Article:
Sunday, January 08, 2012

Disqualifying the chess champion

Computer chess has gotten too good. In 1996, a computer beat the human world chess champ. In 2005, a state-of-the-art chess program was released as GPL open source, and the field got a lot more competitive. Now the good computers are far better than the best humans.

One program wins every year:
On December 4, 2005 a free, downloadable chess program named Rybka 1.0 Beta was initially released and took a sizable lead on all then-existing chess program strength ranking lists, surpassing all commercial programs. Rybka then proceeded to rapidly widen its lead with subsequent versions. Rybka went on to become a commercial engine in 2006. Working with Grandmaster Larry Kaufman, one of the world’s leading position evaluation specialists, Rajlich issued the seminal Rybka 3 in 2008. Rybka 3 was over 100 Elo points stronger than Rybka 2, an enormous improvement in what was already the leading commercial program. The latest public edition of Rybka (Rybka 4.1) is more than 300 Elo points stronger than the top competitors that existed in late 2005 on comparable hardware.
But in A Gross Miscarriage of Justice in Computer Chess, Rybka has been banned from tournament play.

It is a little hard to see how Rybka could have been plagiarized when it is some much better than it has won every tourneyment it has entered. The Wash. Times wrote:
Yet another world champion has been brought low for suspected use of a banned performance-enhancing substance.

Rybka, the chess-playing computer program that won the past four World Computer Chess Championship titles, was summarily stripped of its silicon crown this week amid charges its programmer plagiarized the software of two rival programs. ...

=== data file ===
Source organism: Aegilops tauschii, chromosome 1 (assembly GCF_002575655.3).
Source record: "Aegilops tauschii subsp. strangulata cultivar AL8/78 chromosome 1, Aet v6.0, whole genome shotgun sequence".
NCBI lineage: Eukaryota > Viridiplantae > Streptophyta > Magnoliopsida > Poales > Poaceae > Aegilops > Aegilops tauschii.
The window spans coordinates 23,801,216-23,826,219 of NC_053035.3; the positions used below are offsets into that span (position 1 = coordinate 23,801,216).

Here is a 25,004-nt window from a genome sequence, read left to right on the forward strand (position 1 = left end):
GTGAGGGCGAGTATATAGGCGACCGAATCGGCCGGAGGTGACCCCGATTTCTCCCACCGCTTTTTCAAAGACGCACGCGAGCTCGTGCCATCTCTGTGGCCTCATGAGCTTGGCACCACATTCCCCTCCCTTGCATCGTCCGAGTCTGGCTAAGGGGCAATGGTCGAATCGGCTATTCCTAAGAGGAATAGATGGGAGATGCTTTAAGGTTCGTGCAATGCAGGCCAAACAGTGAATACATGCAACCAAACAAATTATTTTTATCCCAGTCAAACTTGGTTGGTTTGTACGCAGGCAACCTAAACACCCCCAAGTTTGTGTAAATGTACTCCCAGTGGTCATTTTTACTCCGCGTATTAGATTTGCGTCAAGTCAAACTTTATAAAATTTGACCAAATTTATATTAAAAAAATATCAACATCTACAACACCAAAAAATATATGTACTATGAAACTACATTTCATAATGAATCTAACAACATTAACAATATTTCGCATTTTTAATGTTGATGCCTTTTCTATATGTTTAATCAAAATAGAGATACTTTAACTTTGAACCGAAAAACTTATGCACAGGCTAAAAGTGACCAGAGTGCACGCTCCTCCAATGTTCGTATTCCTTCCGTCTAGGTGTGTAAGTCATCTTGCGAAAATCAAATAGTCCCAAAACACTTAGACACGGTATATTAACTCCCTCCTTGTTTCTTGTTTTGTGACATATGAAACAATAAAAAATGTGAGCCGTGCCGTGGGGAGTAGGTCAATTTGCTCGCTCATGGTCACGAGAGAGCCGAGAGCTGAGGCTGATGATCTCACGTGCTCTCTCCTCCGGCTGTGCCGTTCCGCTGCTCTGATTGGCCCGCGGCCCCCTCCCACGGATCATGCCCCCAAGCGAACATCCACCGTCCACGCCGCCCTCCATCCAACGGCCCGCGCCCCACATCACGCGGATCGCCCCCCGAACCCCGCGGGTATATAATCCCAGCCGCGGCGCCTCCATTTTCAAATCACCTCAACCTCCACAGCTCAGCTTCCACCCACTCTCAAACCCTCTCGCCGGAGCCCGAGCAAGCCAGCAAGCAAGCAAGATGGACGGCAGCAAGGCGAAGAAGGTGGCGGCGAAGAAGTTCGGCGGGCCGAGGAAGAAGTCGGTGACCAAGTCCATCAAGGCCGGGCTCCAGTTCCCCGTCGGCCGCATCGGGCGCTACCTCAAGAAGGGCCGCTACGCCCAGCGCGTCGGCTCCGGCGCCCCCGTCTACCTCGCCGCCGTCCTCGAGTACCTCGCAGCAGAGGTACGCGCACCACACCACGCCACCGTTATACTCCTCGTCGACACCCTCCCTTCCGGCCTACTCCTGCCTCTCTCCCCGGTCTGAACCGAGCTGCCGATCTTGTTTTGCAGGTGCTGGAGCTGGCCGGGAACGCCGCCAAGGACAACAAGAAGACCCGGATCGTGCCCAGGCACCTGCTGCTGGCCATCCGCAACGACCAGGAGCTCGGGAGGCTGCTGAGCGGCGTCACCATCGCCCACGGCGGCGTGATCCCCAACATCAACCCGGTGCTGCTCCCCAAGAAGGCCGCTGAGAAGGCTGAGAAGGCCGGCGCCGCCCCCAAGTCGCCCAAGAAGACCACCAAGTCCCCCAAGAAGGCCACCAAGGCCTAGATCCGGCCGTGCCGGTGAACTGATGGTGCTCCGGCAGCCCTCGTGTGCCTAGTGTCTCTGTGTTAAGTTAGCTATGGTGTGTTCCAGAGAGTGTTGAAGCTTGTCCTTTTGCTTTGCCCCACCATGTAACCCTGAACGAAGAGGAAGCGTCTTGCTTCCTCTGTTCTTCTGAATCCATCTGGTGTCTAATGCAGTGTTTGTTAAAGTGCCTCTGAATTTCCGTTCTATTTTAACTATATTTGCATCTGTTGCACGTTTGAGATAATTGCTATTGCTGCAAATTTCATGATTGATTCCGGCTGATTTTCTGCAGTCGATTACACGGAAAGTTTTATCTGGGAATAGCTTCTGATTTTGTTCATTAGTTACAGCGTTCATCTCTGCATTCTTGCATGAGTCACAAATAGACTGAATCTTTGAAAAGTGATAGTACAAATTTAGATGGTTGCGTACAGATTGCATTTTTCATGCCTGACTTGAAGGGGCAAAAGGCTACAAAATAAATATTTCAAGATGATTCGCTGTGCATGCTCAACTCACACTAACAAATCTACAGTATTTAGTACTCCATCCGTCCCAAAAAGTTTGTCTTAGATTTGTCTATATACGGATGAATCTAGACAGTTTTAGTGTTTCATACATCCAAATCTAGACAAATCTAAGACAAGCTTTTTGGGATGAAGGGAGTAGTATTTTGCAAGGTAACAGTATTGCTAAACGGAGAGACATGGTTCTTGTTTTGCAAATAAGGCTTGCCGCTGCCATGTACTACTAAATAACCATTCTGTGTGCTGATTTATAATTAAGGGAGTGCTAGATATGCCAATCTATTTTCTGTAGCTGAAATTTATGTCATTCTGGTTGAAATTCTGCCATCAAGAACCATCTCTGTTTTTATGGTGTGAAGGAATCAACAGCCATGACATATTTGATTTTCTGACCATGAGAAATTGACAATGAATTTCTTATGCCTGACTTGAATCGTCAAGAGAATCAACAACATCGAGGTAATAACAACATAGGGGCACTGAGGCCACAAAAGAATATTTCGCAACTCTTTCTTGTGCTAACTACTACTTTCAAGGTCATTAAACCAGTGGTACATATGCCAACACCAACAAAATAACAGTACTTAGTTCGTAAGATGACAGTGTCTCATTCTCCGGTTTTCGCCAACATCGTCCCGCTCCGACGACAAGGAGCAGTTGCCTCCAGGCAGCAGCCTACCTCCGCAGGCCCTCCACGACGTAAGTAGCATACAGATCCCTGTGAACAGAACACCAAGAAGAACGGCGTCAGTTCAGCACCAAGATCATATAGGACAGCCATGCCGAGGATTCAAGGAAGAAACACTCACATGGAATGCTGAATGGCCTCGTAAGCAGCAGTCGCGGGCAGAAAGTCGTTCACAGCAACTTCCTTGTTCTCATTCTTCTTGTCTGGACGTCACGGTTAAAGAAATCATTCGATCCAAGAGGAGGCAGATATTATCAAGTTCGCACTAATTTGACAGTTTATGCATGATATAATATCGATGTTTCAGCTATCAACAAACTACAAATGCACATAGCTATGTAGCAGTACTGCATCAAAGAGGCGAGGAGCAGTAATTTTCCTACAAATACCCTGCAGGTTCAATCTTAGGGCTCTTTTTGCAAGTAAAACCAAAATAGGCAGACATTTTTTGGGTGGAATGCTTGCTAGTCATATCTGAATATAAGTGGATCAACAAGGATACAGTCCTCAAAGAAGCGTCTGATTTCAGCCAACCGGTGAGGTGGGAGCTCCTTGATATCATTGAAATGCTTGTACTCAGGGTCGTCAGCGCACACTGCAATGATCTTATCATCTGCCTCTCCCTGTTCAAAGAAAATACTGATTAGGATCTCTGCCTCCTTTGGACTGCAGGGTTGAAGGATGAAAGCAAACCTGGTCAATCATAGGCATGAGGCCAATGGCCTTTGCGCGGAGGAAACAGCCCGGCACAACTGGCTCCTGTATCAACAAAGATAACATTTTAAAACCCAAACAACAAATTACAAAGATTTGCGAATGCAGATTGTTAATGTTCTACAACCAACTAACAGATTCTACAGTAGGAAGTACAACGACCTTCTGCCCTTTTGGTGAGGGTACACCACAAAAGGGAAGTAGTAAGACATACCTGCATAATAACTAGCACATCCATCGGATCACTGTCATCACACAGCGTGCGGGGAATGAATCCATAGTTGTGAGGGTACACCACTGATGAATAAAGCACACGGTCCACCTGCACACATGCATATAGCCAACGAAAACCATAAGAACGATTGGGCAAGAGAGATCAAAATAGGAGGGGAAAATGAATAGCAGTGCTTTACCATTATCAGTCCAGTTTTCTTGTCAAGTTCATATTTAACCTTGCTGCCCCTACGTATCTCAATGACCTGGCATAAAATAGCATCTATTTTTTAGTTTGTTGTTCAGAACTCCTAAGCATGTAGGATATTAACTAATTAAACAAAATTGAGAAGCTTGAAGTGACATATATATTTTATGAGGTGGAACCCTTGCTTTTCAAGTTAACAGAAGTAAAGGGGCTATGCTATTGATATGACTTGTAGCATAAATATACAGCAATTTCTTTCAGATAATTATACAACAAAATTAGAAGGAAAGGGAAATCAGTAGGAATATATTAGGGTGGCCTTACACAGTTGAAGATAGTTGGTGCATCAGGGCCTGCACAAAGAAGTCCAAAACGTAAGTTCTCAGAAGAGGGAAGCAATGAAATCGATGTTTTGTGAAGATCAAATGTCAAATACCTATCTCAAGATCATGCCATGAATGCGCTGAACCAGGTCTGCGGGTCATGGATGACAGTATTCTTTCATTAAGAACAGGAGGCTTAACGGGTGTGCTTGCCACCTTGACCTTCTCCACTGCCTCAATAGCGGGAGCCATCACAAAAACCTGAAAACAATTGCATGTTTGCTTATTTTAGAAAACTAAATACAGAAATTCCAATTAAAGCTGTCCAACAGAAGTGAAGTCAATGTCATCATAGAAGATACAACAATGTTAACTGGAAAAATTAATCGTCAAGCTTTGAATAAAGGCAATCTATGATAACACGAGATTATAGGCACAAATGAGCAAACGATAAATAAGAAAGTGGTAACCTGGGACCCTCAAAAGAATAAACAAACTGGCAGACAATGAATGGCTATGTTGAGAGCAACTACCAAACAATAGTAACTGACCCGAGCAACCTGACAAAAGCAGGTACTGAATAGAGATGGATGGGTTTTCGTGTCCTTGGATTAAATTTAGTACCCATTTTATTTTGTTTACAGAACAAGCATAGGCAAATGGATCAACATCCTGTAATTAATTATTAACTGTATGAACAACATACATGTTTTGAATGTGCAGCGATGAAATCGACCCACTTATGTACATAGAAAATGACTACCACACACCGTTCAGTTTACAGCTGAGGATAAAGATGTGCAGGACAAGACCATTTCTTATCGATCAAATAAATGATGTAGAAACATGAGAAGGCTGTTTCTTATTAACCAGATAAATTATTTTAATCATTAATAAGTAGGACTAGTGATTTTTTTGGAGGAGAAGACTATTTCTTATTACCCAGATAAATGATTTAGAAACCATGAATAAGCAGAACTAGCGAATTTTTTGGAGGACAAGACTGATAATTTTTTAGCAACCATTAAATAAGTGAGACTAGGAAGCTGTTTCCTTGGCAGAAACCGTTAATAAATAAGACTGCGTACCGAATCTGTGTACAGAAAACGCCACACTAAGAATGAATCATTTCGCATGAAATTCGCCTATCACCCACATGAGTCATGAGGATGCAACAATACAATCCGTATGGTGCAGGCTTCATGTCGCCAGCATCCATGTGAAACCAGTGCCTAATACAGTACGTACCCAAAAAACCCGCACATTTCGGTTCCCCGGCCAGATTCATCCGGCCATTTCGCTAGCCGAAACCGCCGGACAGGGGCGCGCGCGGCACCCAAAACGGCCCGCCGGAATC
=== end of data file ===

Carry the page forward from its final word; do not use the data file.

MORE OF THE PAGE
As for Rybka, it will now be remembered as just another champion that didn’t respect the rules of the game.
No, Rybka may be remembered for advancing the state-of-the-art more than any other chess program. Here is the rule that it is accused of violating:
Each program must be the original work of the entering developers. Programming teams whose code is derived from or including game-playing code written by others must name all other authors, or the source of such code, in their submission details. Programs which are discovered to be close derivatives of others (e.g., by playing nearly all moves the same), may be declared invalid by the Tournament Director after seeking expert advice. For this purpose a listing of all game-related code running on the system must be available on demand to the Tournament Director.
There is some evidence that early versions of Rybka had components similar to what is in the open-source programs. Rajlich admits that he studied them. But I don't see how Rybka could be called a close derivative when it plays so much better. There don't seem to be any standards for how much one program can use the ideas of another.

It appears to me that the real problem is that Rybka got so good that no one else had any chance of winning the tournaments. The losers had to gang up to disqualify the champ so that the others would have a chance at winning.

I think that the real problem with Barry Bonds, Roger Clemens, Lance Armstrong, etc. is that they were so good at what they did. Others are jealous, and will do anything to bring down the champ.

1 comment:

Liberal Bias  said...

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